As we ring in 2014, I will show some beautiful endgame studies. Maybe you are recovering from your New Year's celebrations, perhaps getting ready to go back to work. But regardless, please enjoy these "etudes" which show the sublime and mystical events which can happen in seemingly normal positions. Maybe something like this will happen in one of your games in 2014? Who knows!
In the first one, a study by Yochanan Afek from 1983, White is down a rook and his pawn storm seems futile. But it does allow his king to escape to the corner!
Ultimately space travel will become crucial since it might be the only way to save the human race. This 1961 study by E. Pogosyants shows the benefits that this extra space would provide.
Multi-tasking is important in 2014, although Richard Réti invented that idea long ago...
This confusing position quickly simplifies down to a basic one, but what imagination it must have taken to invent it! The single pawn beats the rook and pawn.
The final position is a very famous one that you might have already seen. So feel free to skip it if you have. But every chess player should know this one, which is why I am putting it here. These "little ones" (positions with just the kings and two or three pieces) seem like they should be so basic - uninteresting, easily solved, and holding no surprises. But in fact there is a practically infinite (from the human perspective, at least) variety of permutations of just a few pieces, and even these few pieces can create magic.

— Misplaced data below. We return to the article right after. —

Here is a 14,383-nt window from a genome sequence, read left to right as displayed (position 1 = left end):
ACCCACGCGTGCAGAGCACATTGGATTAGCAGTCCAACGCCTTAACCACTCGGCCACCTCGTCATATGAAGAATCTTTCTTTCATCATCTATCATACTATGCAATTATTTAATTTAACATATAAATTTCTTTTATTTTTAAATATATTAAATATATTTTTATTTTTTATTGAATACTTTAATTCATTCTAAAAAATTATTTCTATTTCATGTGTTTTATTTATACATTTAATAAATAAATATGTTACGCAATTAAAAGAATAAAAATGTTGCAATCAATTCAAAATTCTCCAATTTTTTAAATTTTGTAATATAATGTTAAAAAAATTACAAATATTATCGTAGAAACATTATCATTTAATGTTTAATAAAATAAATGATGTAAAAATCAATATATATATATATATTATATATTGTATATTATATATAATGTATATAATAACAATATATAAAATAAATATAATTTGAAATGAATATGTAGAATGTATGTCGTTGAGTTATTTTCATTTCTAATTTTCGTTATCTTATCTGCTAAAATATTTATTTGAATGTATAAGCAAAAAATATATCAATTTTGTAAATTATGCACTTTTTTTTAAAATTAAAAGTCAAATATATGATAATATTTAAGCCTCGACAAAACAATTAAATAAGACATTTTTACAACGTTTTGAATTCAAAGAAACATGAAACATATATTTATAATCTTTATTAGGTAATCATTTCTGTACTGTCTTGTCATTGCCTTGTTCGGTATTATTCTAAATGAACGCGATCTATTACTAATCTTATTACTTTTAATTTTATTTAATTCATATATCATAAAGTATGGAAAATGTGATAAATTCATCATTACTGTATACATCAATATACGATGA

The origins of this position, like many endgame positions from relatively distant history, are mysterious. From what I have read, it was an inaccurately-remembered position from a local game in England, 1895, which was published in a newspaper by a columnist named Barbier. It was written that the position was a draw, based on the stalemate resource 6...Rc4+. But then a Spanish monk named Saavedra pointed out the win by underpromotion.
Sadly, in the year 2014 it wouldn't happen that way. Somebody who quite possibly could have a shaky knowledge of the rules of chess could point out the unusual win in less than a second using whatever chess engine they preferred. The truth would be reached much faster, but the journey would be lost, and the journey is really the whole point.